Severe drought and water restrictions may be making headlines and history, Texas is far from the only region in the U.S. facing a drier summer. With the Environmental Protection Agency reporting that 40 out of 50 state water managers predict shortages in their states within the next 10 years, conserving water is no longer just the fashionable thing for homeowners to do – it’s essential.
American households use an average of 100 gallons of water per person, per day, according to the EPA. High water usage doesn’t solely impact the environment either. It also directly affects homeowners’ wallets; the average household spends up to $500 a year for water and sewer, the EPA says. Conservation methods like choosing low-consumption bathroom fixtures and practicing smart watering habits outdoors can reduce the amount of water homeowners use and pay for.
Texan’s are facing some painful conservation measures, but consuming less water doesn’t have to be onerous. This summer, you can use less water and lower your water bills by focusing on a few key areas:
In the bathroom
Americans use more water in the bathroom than in any other room of the house or anywhere outside it. In fact, according to the EPA, more than 43 percent of total household water consumption is due to toilets and faucets. If your bathroom fixtures are older, they’re likely less water efficient than newer models, and your household could be using even more water.
Switching to WaterSense labeled products can significantly decrease water consumption. Replacing an older toilet with a WaterSense labeled one can help your family realize a 71-percent water savings when replacing a 3.5 gallons per flush (gpf) unit. When replacing a 1.6 gpf model, you will gain a 38-percent savings and a 22-percent savings when replacing a 1.28 gpf toilet.
Faucets account for nearly 16 percent of total household water use, with the standard faucet using 2.2 gallons of water per minute. Switching to a WaterSense faucet uses less and can increase your faucet’s water efficiency by 30 percent or more.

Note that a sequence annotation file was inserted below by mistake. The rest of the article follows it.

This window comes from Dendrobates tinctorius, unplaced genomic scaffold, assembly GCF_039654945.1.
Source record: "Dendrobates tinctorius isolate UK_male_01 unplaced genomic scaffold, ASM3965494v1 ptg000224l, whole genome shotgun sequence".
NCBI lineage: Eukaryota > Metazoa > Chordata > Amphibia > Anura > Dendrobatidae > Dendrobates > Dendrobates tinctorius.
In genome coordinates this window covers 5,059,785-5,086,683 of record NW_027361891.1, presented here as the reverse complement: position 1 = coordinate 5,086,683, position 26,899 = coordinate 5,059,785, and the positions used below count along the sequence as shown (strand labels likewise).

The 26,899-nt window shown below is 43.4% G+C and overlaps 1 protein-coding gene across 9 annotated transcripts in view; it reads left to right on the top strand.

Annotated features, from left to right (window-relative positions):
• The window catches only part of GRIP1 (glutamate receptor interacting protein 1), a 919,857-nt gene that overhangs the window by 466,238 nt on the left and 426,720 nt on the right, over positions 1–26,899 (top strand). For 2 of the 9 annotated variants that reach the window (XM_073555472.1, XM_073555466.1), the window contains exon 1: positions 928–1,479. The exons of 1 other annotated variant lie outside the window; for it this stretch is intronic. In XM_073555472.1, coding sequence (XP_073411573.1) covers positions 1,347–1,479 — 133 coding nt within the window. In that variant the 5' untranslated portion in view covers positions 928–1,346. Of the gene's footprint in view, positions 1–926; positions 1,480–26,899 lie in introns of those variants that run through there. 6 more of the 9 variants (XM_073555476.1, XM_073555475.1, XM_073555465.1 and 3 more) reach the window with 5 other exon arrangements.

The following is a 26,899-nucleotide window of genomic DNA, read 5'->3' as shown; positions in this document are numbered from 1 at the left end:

In addition to replacing less efficient fixtures, you can also reduce bathroom water consumption by switching from baths (70 gallons of water) to 5-minute showers (10 to 25 gallons), and turning off the faucet while brushing your teeth (4 gallons), according to the EPA.
The washing machine accounts for nearly 22 percent of household water use, the EPA reports. Washing dishes in an older-model dishwasher consumes up to 15 gallons of water per load, and 3 to 5 gallons in an Energy Star rated machine, according to the National Resources Defense Council. Washing by hand uses 8 to 27 gallons. Many appliances have made leaps in water and energy efficiency in just the past few years. Replacing old appliances with newer, Energy Star rated or WaterSense labeled appliances can reduce your home’s water and energy consumption.
Even if your appliances are older, there are still ways to conserve energy and water. Never run the dishwasher for less than a full load, and don’t rinse dishes before loading them. Just scrape them thoroughly to remove food particles. When washing clothes, do full loads and separate lighter-weight items from heavier ones and use cold water rather than hot; most modern laundry detergents do the job just fine in cold water.
Outdoor water use consumes 9 billion gallons of water per day, the EPA says. To reduce water consumption outdoors, start by choosing plants that are native to your region – they’ll be much better habituated to the environment and need less water than non-native species. Not sure what’s native to your area? PlantNative.org offers a searchable database of plants for states across the country.
If you have an irrigation system, be sure it’s in good working order. Leaking irrigation systems can waste huge amounts of water. Before you water, check soil moisture in the lawn and planting beds. If you can easily insert a 6-inch screwdriver into the soil, you can probably wait to water. Water at night, when the hot sun and wind won’t evaporate the water before it can soak into the ground. Mulch around the base of trees can also help to retain moisture near the roots.
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